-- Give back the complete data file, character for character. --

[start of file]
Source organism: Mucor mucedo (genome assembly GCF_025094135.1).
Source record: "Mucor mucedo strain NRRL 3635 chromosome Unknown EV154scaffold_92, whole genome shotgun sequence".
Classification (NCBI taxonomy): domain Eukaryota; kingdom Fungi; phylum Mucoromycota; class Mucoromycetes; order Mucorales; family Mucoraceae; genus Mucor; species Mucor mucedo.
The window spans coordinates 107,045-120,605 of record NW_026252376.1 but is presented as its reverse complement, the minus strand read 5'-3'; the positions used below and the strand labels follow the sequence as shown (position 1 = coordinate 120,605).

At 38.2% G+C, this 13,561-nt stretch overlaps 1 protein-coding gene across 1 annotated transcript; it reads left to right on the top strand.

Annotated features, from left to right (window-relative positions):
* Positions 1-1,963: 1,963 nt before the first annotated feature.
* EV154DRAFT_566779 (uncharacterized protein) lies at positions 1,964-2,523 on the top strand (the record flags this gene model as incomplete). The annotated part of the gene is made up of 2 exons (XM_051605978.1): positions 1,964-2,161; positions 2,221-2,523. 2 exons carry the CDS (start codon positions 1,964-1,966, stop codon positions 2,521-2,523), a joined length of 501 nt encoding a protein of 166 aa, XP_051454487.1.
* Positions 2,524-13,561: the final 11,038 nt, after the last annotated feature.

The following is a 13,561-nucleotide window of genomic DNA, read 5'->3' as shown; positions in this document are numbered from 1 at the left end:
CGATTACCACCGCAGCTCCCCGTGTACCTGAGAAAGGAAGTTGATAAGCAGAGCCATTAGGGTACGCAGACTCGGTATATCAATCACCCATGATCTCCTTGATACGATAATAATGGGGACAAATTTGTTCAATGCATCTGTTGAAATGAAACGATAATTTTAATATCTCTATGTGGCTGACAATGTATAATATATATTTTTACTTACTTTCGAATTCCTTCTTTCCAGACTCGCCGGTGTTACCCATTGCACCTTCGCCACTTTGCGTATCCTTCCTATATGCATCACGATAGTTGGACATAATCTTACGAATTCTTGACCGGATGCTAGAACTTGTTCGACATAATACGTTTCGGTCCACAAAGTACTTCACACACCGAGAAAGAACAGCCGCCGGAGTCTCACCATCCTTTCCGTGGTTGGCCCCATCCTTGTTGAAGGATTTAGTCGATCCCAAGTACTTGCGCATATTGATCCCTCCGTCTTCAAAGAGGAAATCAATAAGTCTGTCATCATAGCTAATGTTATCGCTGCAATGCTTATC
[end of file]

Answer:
Source organism: Mucor mucedo (genome assembly GCF_025094135.1).
Source record: "Mucor mucedo strain NRRL 3635 chromosome Unknown EV154scaffold_92, whole genome shotgun sequence".
Classification (NCBI taxonomy): domain Eukaryota; kingdom Fungi; phylum Mucoromycota; class Mucoromycetes; order Mucorales; family Mucoraceae; genus Mucor; species Mucor mucedo.
The window spans coordinates 107,045-120,605 of record NW_026252376.1 but is presented as its reverse complement, the minus strand read 5'-3'; the positions used below and the strand labels follow the sequence as shown (position 1 = coordinate 120,605).

At 38.2% G+C, this 13,561-nt stretch overlaps 1 protein-coding gene across 1 annotated transcript; it reads left to right on the top strand.

Annotated features, from left to right (window-relative positions):
* Positions 1-1,963: 1,963 nt before the first annotated feature.
* EV154DRAFT_566779 (uncharacterized protein) lies at positions 1,964-2,523 on the top strand (the record flags this gene model as incomplete). The annotated part of the gene is made up of 2 exons (XM_051605978.1): positions 1,964-2,161; positions 2,221-2,523. 2 exons carry the CDS (start codon positions 1,964-1,966, stop codon positions 2,521-2,523), a joined length of 501 nt encoding a protein of 166 aa, XP_051454487.1.
* Positions 2,524-13,561: the final 11,038 nt, after the last annotated feature.

The following is a 13,561-nucleotide window of genomic DNA, read 5'->3' as shown; positions in this document are numbered from 1 at the left end:
CGATTACCACCGCAGCTCCCCGTGTACCTGAGAAAGGAAGTTGATAAGCAGAGCCATTAGGGTACGCAGACTCGGTATATCAATCACCCATGATCTCCTTGATACGATAATAATGGGGACAAATTTGTTCAATGCATCTGTTGAAATGAAACGATAATTTTAATATCTCTATGTGGCTGACAATGTATAATATATATTTTTACTTACTTTCGAATTCCTTCTTTCCAGACTCGCCGGTGTTACCCATTGCACCTTCGCCACTTTGCGTATCCTTCCTATATGCATCACGATAGTTGGACATAATCTTACGAATTCTTGACCGGATGCTAGAACTTGTTCGACATAATACGTTTCGGTCCACAAAGTACTTCACACACCGAGAAAGAACAGCCGCCGGAGTCTCACCATCCTTTCCGTGGTTGGCCCCATCCTTGTTGAAGGATTTAGTCGATCCCAAGTACTTGCGCATATTGATCCCTCCGTCTTCAAAGAGGAAATCAATAAGTCTGTCATCATAGCTAATGTTATCGCTGCAATGCTTATC